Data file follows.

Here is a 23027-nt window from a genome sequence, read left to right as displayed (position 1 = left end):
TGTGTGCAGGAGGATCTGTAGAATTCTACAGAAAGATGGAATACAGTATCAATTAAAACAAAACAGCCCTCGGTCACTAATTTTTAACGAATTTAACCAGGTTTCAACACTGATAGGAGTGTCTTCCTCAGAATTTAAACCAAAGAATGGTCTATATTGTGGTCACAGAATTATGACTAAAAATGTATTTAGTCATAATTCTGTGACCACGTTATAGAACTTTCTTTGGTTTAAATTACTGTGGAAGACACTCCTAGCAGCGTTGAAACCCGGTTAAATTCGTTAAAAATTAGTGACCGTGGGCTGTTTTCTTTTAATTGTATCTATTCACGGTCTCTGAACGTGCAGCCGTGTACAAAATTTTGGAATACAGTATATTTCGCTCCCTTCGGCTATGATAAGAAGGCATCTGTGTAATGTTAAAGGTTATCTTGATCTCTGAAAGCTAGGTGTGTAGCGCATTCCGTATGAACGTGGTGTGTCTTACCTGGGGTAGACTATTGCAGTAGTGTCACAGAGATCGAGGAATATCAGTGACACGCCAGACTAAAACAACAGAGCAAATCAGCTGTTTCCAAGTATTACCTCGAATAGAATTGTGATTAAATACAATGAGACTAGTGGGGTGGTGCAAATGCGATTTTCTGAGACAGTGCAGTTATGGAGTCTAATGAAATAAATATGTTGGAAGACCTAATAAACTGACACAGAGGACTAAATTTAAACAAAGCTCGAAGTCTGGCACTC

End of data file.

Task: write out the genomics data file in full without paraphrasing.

Here is a 23027-nt window from a genome sequence, read left to right as displayed (position 1 = left end):
TGTGTGCAGGAGGATCTGTAGAATTCTACAGAAAGATGGAATACAGTATCAATTAAAACAAAACAGCCCTCGGTCACTAATTTTTAACGAATTTAACCAGGTTTCAACACTGATAGGAGTGTCTTCCTCAGAATTTAAACCAAAGAATGGTCTATATTGTGGTCACAGAATTATGACTAAAAATGTATTTAGTCATAATTCTGTGACCACGTTATAGAACTTTCTTTGGTTTAAATTACTGTGGAAGACACTCCTAGCAGCGTTGAAACCCGGTTAAATTCGTTAAAAATTAGTGACCGTGGGCTGTTTTCTTTTAATTGTATCTATTCACGGTCTCTGAACGTGCAGCCGTGTACAAAATTTTGGAATACAGTATATTTCGCTCCCTTCGGCTATGATAAGAAGGCATCTGTGTAATGTTAAAGGTTATCTTGATCTCTGAAAGCTAGGTGTGTAGCGCATTCCGTATGAACGTGGTGTGTCTTACCTGGGGTAGACTATTGCAGTAGTGTCACAGAGATCGAGGAATATCAGTGACACGCCAGACTAAAACAACAGAGCAAATCAGCTGTTTCCAAGTATTACCTCGAATAGAATTGTGATTAAATACAATGAGACTAGTGGGGTGGTGCAAATGCGATTTTCTGAGACAGTGCAGTTATGGAGTCTAATGAAATAAATATGTTGGAAGACCTAATAAACTGACACAGAGGACTAAATTTAAACAAAGCTCGAAGTCTGGCACTC